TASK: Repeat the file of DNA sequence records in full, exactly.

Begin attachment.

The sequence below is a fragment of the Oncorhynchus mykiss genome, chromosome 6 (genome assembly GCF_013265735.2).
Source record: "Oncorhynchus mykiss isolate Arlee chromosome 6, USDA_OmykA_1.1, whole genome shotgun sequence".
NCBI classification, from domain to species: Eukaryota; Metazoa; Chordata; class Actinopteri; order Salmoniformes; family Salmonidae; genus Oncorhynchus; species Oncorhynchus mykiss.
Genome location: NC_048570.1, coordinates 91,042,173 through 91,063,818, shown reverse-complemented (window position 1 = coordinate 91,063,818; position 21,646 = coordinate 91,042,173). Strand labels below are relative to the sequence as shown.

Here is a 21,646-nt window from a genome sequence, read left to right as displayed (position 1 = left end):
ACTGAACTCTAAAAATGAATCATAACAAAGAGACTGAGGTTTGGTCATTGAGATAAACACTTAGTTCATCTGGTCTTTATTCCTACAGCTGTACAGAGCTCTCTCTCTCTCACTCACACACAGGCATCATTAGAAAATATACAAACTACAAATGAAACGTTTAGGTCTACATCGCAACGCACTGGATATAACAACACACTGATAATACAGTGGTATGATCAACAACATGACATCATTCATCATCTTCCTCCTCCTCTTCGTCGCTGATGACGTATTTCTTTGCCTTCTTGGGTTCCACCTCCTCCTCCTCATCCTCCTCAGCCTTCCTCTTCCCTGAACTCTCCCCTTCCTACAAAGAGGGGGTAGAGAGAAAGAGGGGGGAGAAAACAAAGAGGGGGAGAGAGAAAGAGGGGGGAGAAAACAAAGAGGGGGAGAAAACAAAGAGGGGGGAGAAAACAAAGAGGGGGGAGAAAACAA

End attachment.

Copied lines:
The sequence below is a fragment of the Oncorhynchus mykiss genome, chromosome 6 (genome assembly GCF_013265735.2).
Source record: "Oncorhynchus mykiss isolate Arlee chromosome 6, USDA_OmykA_1.1, whole genome shotgun sequence".
NCBI classification, from domain to species: Eukaryota; Metazoa; Chordata; class Actinopteri; order Salmoniformes; family Salmonidae; genus Oncorhynchus; species Oncorhynchus mykiss.
Genome location: NC_048570.1, coordinates 91,042,173 through 91,063,818, shown reverse-complemented (window position 1 = coordinate 91,063,818; position 21,646 = coordinate 91,042,173). Strand labels below are relative to the sequence as shown.

Here is a 21,646-nt window from a genome sequence, read left to right as displayed (position 1 = left end):
ACTGAACTCTAAAAATGAATCATAACAAAGAGACTGAGGTTTGGTCATTGAGATAAACACTTAGTTCATCTGGTCTTTATTCCTACAGCTGTACAGAGCTCTCTCTCTCTCACTCACACACAGGCATCATTAGAAAATATACAAACTACAAATGAAACGTTTAGGTCTACATCGCAACGCACTGGATATAACAACACACTGATAATACAGTGGTATGATCAACAACATGACATCATTCATCATCTTCCTCCTCCTCTTCGTCGCTGATGACGTATTTCTTTGCCTTCTTGGGTTCCACCTCCTCCTCCTCATCCTCCTCAGCCTTCCTCTTCCCTGAACTCTCCCCTTCCTACAAAGAGGGGGTAGAGAGAAAGAGGGGGGAGAAAACAAAGAGGGGGAGAGAGAAAGAGGGGGGAGAAAACAAAGAGGGGGAGAAAACAAAGAGGGGGGAGAAAACAAAGAGGGGGGAGAAAACAA